Metroid II: Return of Samus
One of the greatest Game Boy games, heck one of the greatest games period to ever be made is Metroid II: Return of Samus.
The sequel to the cult classic NES title of the same name was smooshed into the tiny handheld screen and released for everyone to see in various shades of green back in 1991. Thankfully, Game Boy Color colorization saves my eyeballs whilst playing one of my favorite childhood games.
But does Metroid 2 still stand up to this day?
As we all know by now, Nintendo “reimagined” this game a few years ago with a totally overhauled “Samus Returns” remake on the 3DS. That game came about after numerous fan projects applied Super Metroid graphics to the Game Boy classic – but it should be noted the 3DS remake is NOTHING like the original. (There are so many reasons I can’t even list them here. So take my word for it!)
Metroid 2 builds upon the exploration and upgrade aspects of its predecessor. This time, Samus is alerted to a Metroid presence on a remote planet.
Unlike the space station style exploration of the original, Metroid 2 has a few subtle differences. First, there’s no true bosses in the game until the final confrontation with the Queen Metroid. Instead, you must clear the planet of evolving Metroids, a variety of which include the puny Alpha type up to the far deadlier Omega Metroids.
Areas of the game are once again obstructed. You cannot continue unless you eliminate a certain number of Metroids (which causes flooded areas to drain as the queen rampages at losing her babies) or until you find certain power-ups, of which several new ones are introduced for the first time.
Some of the debuting items include the plasma beam, space jump, spider ball, and screw attack.
Quite honestly, I’m not sure how I played any Metroid game without several of those items!
Metroid 2, however, lacks an internal map or inventory system. This becomes relevant as backtracking and trick walls come into play throughout the game, extending the campaign somewhat unnecessarily. (If you decide to play this, look up a guide!)
Samus can only carry a single beam at a time still, which by the game’s conclusion is another necessary evil: finding the ice beam again to defeat the Metroids. (Luckily a second drop of this crucial weapon isn’t too far away from the final portions of the game.)
Samus’ space ship is also front and center in this game, and has been a hallmark ever since.
The biggest changes or omissions, besides the bosses, are a lack of air-lock doors and elevators, which are seen in almost every other game in the Metroid series. However, unless this is pointed out to you, you wouldn’t even notice it as the game plays much like the first.
With the noted updates, Metroid 2 stands out as a sequel that’s often thought of as better than the original, even with the lack of audiovisual limitations on a handheld console. (It also stayed much closer to the source material than other Nintendo franchises, such as Mario 2 and Zelda 2!)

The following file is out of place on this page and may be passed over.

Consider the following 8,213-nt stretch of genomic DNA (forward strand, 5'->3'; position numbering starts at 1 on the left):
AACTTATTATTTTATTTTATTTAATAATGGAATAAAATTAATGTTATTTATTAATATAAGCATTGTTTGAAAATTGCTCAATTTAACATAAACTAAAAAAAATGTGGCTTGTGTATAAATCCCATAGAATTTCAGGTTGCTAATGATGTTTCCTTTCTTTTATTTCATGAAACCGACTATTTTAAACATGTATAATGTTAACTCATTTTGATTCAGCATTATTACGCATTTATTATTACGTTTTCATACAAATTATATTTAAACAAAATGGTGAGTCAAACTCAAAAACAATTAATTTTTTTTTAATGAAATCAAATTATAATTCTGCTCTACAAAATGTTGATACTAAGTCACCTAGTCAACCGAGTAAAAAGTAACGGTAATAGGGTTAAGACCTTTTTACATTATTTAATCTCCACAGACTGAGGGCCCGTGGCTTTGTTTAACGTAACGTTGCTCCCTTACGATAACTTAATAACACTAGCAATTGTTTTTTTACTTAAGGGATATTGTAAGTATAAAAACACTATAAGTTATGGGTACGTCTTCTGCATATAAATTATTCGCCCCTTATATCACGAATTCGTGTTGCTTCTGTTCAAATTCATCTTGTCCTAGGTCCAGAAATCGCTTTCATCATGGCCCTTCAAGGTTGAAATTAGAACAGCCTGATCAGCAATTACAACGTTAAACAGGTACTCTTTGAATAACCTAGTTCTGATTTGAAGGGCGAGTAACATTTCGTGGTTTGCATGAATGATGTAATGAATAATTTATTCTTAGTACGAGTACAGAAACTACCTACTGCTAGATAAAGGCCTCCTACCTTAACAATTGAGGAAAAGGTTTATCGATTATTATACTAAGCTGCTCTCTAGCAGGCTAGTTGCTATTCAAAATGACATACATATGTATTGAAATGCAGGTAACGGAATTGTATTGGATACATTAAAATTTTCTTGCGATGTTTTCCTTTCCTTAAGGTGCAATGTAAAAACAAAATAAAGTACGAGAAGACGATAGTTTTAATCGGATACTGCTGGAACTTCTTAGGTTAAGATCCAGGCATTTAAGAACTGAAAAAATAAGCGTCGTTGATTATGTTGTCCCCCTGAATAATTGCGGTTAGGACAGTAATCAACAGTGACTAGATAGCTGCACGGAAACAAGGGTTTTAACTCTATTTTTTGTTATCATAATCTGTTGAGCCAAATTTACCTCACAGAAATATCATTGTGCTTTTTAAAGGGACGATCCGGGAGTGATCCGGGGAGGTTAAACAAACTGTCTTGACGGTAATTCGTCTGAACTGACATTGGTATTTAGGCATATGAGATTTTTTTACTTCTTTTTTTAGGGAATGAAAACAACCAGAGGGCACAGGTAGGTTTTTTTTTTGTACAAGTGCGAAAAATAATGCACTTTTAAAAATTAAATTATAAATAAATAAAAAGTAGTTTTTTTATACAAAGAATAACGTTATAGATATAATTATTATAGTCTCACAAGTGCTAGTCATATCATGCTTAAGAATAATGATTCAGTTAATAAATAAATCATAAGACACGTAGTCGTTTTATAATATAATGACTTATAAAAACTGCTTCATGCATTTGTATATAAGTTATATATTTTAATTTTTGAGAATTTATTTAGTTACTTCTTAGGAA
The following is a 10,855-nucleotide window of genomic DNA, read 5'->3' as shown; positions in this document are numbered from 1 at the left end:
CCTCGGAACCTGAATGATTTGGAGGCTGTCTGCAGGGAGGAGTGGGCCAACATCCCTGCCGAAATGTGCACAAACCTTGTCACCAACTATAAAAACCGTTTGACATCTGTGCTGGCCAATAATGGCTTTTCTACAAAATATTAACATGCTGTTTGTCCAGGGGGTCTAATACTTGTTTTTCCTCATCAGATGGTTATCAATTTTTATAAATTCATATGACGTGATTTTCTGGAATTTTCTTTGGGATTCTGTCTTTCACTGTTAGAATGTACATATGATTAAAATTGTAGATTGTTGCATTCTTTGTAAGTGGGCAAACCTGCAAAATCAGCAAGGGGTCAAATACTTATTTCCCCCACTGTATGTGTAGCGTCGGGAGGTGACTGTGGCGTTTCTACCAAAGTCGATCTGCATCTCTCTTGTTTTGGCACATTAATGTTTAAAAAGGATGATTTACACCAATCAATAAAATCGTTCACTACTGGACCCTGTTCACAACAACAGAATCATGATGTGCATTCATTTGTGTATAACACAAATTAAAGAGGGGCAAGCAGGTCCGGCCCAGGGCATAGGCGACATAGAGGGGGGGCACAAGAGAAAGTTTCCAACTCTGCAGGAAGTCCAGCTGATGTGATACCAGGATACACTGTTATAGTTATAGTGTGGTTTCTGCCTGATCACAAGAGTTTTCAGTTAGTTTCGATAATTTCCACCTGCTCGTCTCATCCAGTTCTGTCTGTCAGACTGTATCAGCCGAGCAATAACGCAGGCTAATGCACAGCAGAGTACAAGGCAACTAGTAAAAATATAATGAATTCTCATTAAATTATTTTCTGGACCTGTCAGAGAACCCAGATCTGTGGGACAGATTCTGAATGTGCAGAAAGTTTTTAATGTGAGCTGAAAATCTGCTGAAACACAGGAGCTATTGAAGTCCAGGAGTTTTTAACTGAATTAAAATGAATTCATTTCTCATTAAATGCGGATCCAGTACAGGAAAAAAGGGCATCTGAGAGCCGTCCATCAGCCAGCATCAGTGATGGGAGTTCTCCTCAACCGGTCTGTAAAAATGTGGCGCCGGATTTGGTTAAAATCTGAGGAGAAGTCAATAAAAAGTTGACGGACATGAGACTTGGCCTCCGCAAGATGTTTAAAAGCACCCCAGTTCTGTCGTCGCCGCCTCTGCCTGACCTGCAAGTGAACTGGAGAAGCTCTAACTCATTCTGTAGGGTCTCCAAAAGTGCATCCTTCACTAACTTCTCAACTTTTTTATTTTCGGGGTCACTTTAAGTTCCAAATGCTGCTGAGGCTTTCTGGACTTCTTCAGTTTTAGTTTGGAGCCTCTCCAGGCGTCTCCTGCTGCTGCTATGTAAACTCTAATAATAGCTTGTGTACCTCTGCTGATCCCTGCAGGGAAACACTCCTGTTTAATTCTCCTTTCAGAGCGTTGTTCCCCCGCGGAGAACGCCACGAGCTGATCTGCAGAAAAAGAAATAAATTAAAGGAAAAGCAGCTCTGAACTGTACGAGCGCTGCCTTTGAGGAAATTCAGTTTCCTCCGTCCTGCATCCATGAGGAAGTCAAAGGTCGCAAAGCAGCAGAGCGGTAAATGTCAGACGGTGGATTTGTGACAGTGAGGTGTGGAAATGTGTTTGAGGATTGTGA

If you’re a Metroidvania connoisseur, you owe yourself a treat by playing this game. Even 30 years later it holds up as a timeless classic – but be sure to turn on the colorization if its available to you!
I’m struggling to disparage Alleyway. As one of the first four games ever made for Nintendo’s Game Boy, I can see the concept: a game which can be played in short bursts, as to not kill battery life and be easily accessible to all ages.
The problem is, it’s a straight-up Breakout clone, which that game saw better follow-ups it inspired. (Such as Arkanoid.)
Initially released without Mario, the plumber would be slapped on the box in what can only be called out as a cheap marketing tactic.
Regardless, this game serves its purpose and can be fun. The problem I had is that it gets repetitive, and I can only imagine how much worse this was when played on the original green monochrome handheld with cramped controls.
If you’ve never played Alleyway, you’re not missing much. The only innovations here versus others is some of the scrolling stages and Mario-themed bonus rounds.
If that doesn’t sound too exciting to you, this is a game that can be passed on playing in your quest of all things retro.
Play Action Football
I can’t believe I spent as much time with this title as I did as a kid. I suppose that’s the price you paid for limited technology on the go in the early 90’s…
Play Action Football is the portable little brother of NES Play Action Football, but lacks, and not sure how I say this kindly, pretty much any of the features or charm that made the Nintendo version a classic.
The first omission is obvious: unlike on the NES, there are no real football players in the Game Boy version. Like it’s bigger brother, it lacks the NFL license and the eight teams to choose from are loosely based on real franchises at the time. Yet, with no player union license, there isn’t even a reference to fake names let alone jersey numbers or any stats whatsoever.